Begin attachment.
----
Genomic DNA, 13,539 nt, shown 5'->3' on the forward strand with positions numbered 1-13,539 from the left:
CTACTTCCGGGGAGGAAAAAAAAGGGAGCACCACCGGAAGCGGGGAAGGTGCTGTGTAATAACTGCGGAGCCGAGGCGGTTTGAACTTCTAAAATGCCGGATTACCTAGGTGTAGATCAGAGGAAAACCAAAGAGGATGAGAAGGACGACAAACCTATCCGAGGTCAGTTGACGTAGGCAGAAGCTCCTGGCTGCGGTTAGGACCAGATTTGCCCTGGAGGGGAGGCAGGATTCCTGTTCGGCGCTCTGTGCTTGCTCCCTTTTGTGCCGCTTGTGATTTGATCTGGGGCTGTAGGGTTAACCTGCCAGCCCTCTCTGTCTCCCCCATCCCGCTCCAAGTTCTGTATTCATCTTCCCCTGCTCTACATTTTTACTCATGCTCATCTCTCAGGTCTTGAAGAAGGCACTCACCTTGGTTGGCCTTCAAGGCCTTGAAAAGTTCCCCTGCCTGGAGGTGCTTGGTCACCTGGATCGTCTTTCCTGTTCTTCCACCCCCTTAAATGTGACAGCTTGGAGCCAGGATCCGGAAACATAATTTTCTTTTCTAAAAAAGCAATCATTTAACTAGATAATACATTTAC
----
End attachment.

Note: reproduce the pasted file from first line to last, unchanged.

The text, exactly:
Genomic DNA, 13,539 nt, shown 5'->3' on the forward strand with positions numbered 1-13,539 from the left:
CTACTTCCGGGGAGGAAAAAAAAGGGAGCACCACCGGAAGCGGGGAAGGTGCTGTGTAATAACTGCGGAGCCGAGGCGGTTTGAACTTCTAAAATGCCGGATTACCTAGGTGTAGATCAGAGGAAAACCAAAGAGGATGAGAAGGACGACAAACCTATCCGAGGTCAGTTGACGTAGGCAGAAGCTCCTGGCTGCGGTTAGGACCAGATTTGCCCTGGAGGGGAGGCAGGATTCCTGTTCGGCGCTCTGTGCTTGCTCCCTTTTGTGCCGCTTGTGATTTGATCTGGGGCTGTAGGGTTAACCTGCCAGCCCTCTCTGTCTCCCCCATCCCGCTCCAAGTTCTGTATTCATCTTCCCCTGCTCTACATTTTTACTCATGCTCATCTCTCAGGTCTTGAAGAAGGCACTCACCTTGGTTGGCCTTCAAGGCCTTGAAAAGTTCCCCTGCCTGGAGGTGCTTGGTCACCTGGATCGTCTTTCCTGTTCTTCCACCCCCTTAAATGTGACAGCTTGGAGCCAGGATCCGGAAACATAATTTTCTTTTCTAAAAAAGCAATCATTTAACTAGATAATACATTTAC